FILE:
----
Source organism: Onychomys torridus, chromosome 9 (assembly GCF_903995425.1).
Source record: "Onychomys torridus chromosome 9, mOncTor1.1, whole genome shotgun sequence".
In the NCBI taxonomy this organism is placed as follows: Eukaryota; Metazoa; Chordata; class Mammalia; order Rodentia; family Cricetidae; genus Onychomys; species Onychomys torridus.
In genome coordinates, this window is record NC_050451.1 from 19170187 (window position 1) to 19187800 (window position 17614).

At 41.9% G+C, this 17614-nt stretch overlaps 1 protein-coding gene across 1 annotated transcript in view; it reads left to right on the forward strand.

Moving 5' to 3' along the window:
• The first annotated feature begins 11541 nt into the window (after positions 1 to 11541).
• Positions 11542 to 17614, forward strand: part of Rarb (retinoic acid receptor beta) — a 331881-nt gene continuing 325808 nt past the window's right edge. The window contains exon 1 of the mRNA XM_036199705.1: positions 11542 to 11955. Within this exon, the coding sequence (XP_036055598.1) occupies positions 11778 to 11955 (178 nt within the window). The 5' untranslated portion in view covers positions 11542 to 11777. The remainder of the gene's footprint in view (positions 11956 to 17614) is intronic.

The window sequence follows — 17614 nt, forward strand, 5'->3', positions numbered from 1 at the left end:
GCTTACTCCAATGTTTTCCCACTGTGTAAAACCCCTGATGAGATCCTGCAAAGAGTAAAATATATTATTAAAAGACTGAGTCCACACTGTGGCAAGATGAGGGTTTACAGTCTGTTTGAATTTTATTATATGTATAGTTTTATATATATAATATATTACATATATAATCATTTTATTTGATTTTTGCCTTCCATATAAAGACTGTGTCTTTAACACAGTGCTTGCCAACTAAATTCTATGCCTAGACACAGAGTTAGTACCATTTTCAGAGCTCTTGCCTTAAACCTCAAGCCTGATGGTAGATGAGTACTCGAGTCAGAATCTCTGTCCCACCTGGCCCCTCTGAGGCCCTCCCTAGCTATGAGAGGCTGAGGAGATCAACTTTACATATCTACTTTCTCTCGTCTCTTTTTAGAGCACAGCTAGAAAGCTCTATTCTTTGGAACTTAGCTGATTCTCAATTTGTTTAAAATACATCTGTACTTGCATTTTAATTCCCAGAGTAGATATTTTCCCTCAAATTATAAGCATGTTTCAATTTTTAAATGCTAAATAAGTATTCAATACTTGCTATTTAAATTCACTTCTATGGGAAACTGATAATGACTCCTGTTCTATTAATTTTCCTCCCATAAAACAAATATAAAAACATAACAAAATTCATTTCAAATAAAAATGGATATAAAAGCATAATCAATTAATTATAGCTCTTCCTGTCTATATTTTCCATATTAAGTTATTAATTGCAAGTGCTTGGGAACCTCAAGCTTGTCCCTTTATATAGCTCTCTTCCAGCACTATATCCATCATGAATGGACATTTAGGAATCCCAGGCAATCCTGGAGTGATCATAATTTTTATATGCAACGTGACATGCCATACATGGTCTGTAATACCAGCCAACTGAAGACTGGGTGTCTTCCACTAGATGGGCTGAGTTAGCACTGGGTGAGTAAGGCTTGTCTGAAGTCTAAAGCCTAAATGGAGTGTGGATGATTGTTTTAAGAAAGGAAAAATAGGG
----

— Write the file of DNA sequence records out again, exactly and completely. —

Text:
Source organism: Onychomys torridus, chromosome 9 (assembly GCF_903995425.1).
Source record: "Onychomys torridus chromosome 9, mOncTor1.1, whole genome shotgun sequence".
In the NCBI taxonomy this organism is placed as follows: Eukaryota; Metazoa; Chordata; class Mammalia; order Rodentia; family Cricetidae; genus Onychomys; species Onychomys torridus.
In genome coordinates, this window is record NC_050451.1 from 19170187 (window position 1) to 19187800 (window position 17614).

At 41.9% G+C, this 17614-nt stretch overlaps 1 protein-coding gene across 1 annotated transcript in view; it reads left to right on the forward strand.

Moving 5' to 3' along the window:
• The first annotated feature begins 11541 nt into the window (after positions 1 to 11541).
• Positions 11542 to 17614, forward strand: part of Rarb (retinoic acid receptor beta) — a 331881-nt gene continuing 325808 nt past the window's right edge. The window contains exon 1 of the mRNA XM_036199705.1: positions 11542 to 11955. Within this exon, the coding sequence (XP_036055598.1) occupies positions 11778 to 11955 (178 nt within the window). The 5' untranslated portion in view covers positions 11542 to 11777. The remainder of the gene's footprint in view (positions 11956 to 17614) is intronic.

The window sequence follows — 17614 nt, forward strand, 5'->3', positions numbered from 1 at the left end:
GCTTACTCCAATGTTTTCCCACTGTGTAAAACCCCTGATGAGATCCTGCAAAGAGTAAAATATATTATTAAAAGACTGAGTCCACACTGTGGCAAGATGAGGGTTTACAGTCTGTTTGAATTTTATTATATGTATAGTTTTATATATATAATATATTACATATATAATCATTTTATTTGATTTTTGCCTTCCATATAAAGACTGTGTCTTTAACACAGTGCTTGCCAACTAAATTCTATGCCTAGACACAGAGTTAGTACCATTTTCAGAGCTCTTGCCTTAAACCTCAAGCCTGATGGTAGATGAGTACTCGAGTCAGAATCTCTGTCCCACCTGGCCCCTCTGAGGCCCTCCCTAGCTATGAGAGGCTGAGGAGATCAACTTTACATATCTACTTTCTCTCGTCTCTTTTTAGAGCACAGCTAGAAAGCTCTATTCTTTGGAACTTAGCTGATTCTCAATTTGTTTAAAATACATCTGTACTTGCATTTTAATTCCCAGAGTAGATATTTTCCCTCAAATTATAAGCATGTTTCAATTTTTAAATGCTAAATAAGTATTCAATACTTGCTATTTAAATTCACTTCTATGGGAAACTGATAATGACTCCTGTTCTATTAATTTTCCTCCCATAAAACAAATATAAAAACATAACAAAATTCATTTCAAATAAAAATGGATATAAAAGCATAATCAATTAATTATAGCTCTTCCTGTCTATATTTTCCATATTAAGTTATTAATTGCAAGTGCTTGGGAACCTCAAGCTTGTCCCTTTATATAGCTCTCTTCCAGCACTATATCCATCATGAATGGACATTTAGGAATCCCAGGCAATCCTGGAGTGATCATAATTTTTATATGCAACGTGACATGCCATACATGGTCTGTAATACCAGCCAACTGAAGACTGGGTGTCTTCCACTAGATGGGCTGAGTTAGCACTGGGTGAGTAAGGCTTGTCTGAAGTCTAAAGCCTAAATGGAGTGTGGATGATTGTTTTAAGAAAGGAAAAATAGGG